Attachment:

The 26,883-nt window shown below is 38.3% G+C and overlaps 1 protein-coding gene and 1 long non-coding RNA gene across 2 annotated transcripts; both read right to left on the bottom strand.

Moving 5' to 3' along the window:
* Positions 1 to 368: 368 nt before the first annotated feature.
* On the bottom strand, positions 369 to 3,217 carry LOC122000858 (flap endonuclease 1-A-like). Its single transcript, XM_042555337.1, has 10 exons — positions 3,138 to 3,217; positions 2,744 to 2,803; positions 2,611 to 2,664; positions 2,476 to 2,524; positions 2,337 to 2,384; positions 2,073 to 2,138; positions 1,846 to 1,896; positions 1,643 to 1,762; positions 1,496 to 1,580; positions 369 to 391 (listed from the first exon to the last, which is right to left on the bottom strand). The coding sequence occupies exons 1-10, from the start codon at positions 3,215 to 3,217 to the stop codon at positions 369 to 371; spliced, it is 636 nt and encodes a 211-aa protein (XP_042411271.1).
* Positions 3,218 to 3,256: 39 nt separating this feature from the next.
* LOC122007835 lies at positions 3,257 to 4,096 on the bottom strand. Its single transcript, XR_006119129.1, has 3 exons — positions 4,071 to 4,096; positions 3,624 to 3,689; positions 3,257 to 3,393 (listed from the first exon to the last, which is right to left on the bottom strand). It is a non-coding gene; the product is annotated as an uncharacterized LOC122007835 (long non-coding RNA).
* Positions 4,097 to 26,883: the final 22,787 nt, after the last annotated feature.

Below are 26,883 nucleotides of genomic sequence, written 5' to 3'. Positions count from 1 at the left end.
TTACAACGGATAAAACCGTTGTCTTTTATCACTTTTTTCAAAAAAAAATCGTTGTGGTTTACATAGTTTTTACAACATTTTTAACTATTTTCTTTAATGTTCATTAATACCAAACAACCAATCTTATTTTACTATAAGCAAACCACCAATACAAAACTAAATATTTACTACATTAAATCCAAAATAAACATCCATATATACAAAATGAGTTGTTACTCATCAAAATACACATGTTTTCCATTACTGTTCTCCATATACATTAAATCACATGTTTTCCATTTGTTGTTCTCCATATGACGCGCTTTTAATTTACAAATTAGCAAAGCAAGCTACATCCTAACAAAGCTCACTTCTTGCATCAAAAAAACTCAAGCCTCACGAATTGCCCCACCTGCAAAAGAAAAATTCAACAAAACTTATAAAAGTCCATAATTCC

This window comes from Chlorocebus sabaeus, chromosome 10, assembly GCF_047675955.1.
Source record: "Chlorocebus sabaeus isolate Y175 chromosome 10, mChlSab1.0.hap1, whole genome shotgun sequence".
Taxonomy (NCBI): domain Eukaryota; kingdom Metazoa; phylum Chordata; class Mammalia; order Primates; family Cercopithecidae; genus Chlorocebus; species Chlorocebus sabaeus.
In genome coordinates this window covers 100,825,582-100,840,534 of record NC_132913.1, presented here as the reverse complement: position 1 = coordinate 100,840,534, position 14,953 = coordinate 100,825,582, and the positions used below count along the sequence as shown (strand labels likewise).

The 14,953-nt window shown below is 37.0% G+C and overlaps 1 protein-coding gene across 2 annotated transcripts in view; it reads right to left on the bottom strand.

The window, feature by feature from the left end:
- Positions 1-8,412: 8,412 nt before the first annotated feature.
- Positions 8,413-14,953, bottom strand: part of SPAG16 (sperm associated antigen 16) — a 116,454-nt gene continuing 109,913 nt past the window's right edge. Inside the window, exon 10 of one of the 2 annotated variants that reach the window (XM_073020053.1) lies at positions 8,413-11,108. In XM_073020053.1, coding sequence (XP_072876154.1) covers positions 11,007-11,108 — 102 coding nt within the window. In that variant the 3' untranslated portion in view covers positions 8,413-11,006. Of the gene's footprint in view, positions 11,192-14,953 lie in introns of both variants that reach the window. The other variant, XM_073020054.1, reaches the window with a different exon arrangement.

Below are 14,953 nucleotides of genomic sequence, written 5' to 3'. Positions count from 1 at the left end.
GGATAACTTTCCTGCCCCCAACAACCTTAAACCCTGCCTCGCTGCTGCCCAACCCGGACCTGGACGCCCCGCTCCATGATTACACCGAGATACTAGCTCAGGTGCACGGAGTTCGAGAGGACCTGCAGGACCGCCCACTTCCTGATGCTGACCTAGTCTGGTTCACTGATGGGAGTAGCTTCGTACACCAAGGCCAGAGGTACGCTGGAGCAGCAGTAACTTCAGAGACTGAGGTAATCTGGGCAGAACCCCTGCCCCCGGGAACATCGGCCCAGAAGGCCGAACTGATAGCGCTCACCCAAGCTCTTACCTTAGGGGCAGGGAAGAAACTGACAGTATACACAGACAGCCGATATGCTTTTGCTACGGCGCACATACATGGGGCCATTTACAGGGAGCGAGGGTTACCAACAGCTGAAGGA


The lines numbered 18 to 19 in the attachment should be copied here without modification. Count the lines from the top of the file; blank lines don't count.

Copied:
Below are 14,953 nucleotides of genomic sequence, written 5' to 3'. Positions count from 1 at the left end.
GGATAACTTTCCTGCCCCCAACAACCTTAAACCCTGCCTCGCTGCTGCCCAACCCGGACCTGGACGCCCCGCTCCATGATTACACCGAGATACTAGCTCAGGTGCACGGAGTTCGAGAGGACCTGCAGGACCGCCCACTTCCTGATGCTGACCTAGTCTGGTTCACTGATGGGAGTAGCTTCGTACACCAAGGCCAGAGGTACGCTGGAGCAGCAGTAACTTCAGAGACTGAGGTAATCTGGGCAGAACCCCTGCCCCCGGGAACATCGGCCCAGAAGGCCGAACTGATAGCGCTCACCCAAGCTCTTACCTTAGGGGCAGGGAAGAAACTGACAGTATACACAGACAGCCGATATGCTTTTGCTACGGCGCACATACATGGGGCCATTTACAGGGAGCGAGGGTTACCAACAGCTGAAGGA